born in Hjuinnoiul, 184.1, and Helen M. Kilmer Jepson, l)orn in Gonverneur in 181,3. He was 

educated in the public schools of 

Gonverneur and G. W. Seminary and 

married in 1893 to Nellie M. Pierce. 

Mr, Jepson was 4i/> years in the eni- 

])]oy of the First National Bank, ten 
years in the employ of the Northern 

New York Marlde Co., as director of 

which ci:)mpany he is now secretary 

and superintendent, Mr, Jepson's 

father, Alfred K. Jepson, was for 

several years supervisor of the town 

ot' Gouverneur and also served as 
town clerk. \\'as ji resident of Gouverneur village. 

Lewis I. Jones, Richville, N. Y,, was born at Richville in 187(), and is tlie son of Henry 
and Hanngli (Davis) Jones. Received his education in the Richville Union Free school. In 
lS!)o he was united in marriage to Miss Fannie M. Southwell. Being a natural born machinist, 
he went to work in his father's shoj). Not contented with what little machine work that was 
done here, he went to Massachusetts and remained there until his fathers health gave out, when 
he came here and took possession of the blacksmith and machine shop. He is a meml)er of 
Richville Lodge No. 633, F. & A, 31. and verv successfid in business. 

Clarence Murrell Johnson, l)orn in Somerville, N. Y., 1870. His 
parents were Wilbur AVright .lohnson, born in (Jouvcrneur, in 
1847, and Melvina S. Atwood, born in Depey.ster. .Mr, .Johnson 
is by occupation a musical instructor. Was educated in Gouv- 
erneur AVesleyan Seminary and Boston Conservatory of Music, 
Was married in 1898 to Paulina Seaman of Gouverneur. Has 
two cliildren — Dorothv Louise and Clarence \\'illtui'. 

Clarence M, Johnson, 

Hiram Bannister Keene, born in Pompey, Ono.ndaga Co,, N, Y,, June 17, 1810, His par- 
ents were Joli Keene of Scotch descent and Nancy Keene also of Scotch descent. He was edu- 
cated in Pompey and was for many years a farmer aiul rca. 
estate dealer in Southern St. Lawrence Count)' and in Antwerp, 
.Jefferson County. Col. I\eene attended school but fifteen months 
])rior to his marriage, nine months after. Was a man of great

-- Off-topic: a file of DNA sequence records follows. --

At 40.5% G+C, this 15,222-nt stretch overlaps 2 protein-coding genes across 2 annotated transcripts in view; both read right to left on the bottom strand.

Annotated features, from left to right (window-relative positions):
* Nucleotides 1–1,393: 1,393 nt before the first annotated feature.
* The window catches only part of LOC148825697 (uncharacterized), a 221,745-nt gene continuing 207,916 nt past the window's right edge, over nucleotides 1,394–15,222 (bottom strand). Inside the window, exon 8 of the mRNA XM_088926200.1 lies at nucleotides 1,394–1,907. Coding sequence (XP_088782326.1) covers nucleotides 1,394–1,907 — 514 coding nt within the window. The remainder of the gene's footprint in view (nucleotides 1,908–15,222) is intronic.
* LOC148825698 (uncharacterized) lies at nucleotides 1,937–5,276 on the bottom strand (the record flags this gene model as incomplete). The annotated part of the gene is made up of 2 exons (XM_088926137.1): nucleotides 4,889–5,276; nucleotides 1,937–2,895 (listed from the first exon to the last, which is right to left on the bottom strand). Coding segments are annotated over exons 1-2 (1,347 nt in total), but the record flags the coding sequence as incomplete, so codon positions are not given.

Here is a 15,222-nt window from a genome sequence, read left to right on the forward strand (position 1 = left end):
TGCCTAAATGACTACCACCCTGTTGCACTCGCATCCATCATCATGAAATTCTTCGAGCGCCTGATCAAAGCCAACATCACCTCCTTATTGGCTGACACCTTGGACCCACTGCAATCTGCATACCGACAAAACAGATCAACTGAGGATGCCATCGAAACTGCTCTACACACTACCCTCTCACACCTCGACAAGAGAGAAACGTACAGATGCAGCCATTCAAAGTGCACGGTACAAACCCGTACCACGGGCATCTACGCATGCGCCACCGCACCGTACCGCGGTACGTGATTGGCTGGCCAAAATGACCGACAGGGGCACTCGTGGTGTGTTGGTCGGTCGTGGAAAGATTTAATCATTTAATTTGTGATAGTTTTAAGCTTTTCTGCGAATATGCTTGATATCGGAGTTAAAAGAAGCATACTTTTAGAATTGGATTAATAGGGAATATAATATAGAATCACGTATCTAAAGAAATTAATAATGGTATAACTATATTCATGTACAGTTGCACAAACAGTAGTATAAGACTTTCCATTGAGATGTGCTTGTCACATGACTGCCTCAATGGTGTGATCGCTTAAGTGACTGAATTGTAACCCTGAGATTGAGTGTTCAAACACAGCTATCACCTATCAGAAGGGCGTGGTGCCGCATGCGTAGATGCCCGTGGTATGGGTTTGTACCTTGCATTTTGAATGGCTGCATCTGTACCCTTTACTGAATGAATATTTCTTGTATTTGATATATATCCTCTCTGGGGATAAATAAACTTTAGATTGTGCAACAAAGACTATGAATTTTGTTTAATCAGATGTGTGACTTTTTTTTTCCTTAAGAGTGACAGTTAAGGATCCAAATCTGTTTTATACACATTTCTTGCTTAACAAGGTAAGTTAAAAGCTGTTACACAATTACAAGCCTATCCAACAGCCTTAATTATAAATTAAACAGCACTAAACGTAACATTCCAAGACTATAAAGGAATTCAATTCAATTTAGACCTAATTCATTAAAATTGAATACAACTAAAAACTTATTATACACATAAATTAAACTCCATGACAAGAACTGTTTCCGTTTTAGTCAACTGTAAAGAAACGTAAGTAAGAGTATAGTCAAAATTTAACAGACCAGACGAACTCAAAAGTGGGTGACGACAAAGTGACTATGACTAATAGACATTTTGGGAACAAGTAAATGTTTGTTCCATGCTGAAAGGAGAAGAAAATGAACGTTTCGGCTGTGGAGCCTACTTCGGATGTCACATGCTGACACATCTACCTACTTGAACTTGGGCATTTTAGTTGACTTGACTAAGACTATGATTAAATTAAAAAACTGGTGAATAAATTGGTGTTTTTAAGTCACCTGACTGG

energy and good judgment. Was interested in the construction 
of Watertown and Potsdam railroad. Was for many years Jus- 
tice of the Peace. Keene's Station was named after Mr. Keene, 
He was captain of a company belonging to the 84th Reg. N. Y, 
State Militia and later promoted to Colonel, same regiment, 
\vhich position he held until the regiment was abandoned, AVas 
for many years President of the Union Agricultural Society of 
Antwerp. Was a discoverer of iron ore on his farm near Keene's col, H. R. Keene. 

Station. Was .station agent at Keenes for eleven years. President of the Board of Trade of 
Gouverneur 12 years. Died Feb. 18, 1903. 

Alexa.nder Kellough, born in Dundas County, Ontario, 1873. Came to Gouverneur 1898 and 
conducted a hardware store on Clinton St. for several years, selling out in 1904. Since selling 
out, he has been occupied as a contractor. Has been successful in constructing several water 



mains and sewer jobs. Made a petition to the Board of Trustees during the past winter for 
gas light franchise, this proposition not being accepted. Is a member of Gouverneur Lodge, 
217 F. & A. M., 3^5 I. O. O. F., Oswegatchie Tent, K. O. T. M.; Court Gouverneur, Foresters, 
an active member of Young Men's Republican League. In religion a Methodist. His jjortrait 
is found in tlie group of b'oresters. 

Bert Orrin Kinney, l:orn in Gouverneur, 1873. His parents were Orrin Kinney, born 
in Fowler Jan. 10, 1834, and Klecta \. Bignall Kinney l)orn in Clintonville, 1838. He was edu- 
cated in Gouverneur AVesleyan Seminary and married in 1896 to Kathleen G. Draper. They 
iiave one child — Harold D. .Mr. Kinney served several years in Gouverneur as a druggist 
cleric and in 1890 1 ecame jiroprictor of a drug store which he has since conducted. 

Aliraliani L. Katzman, born in INlinsk, Russia, Aug. 20, 18C-1. 
Ills fatlier was .Jacob Katzman, l)orn in Russia about 1341. 
j^'.(hK'::ted in Eu.-sia and married April 1, 1833 to Slava R.achael. 
Has live cliildren — Fannie, Max, Samuel, James, and Esther. 

]Mr. Kiitzman came to this country, arri\j'ng in Piiiladelphia in 

'■-ss. A\'as employed some time in Pennsyhania and came from 

ire to Glens Falls, X. Y., tiience to Watertown. Located in 

1 uverncur in 190J. Is engaged in the occupation of buying and 

: elling merchandise in Gouverneur anil \i(inity. Is a memlier o"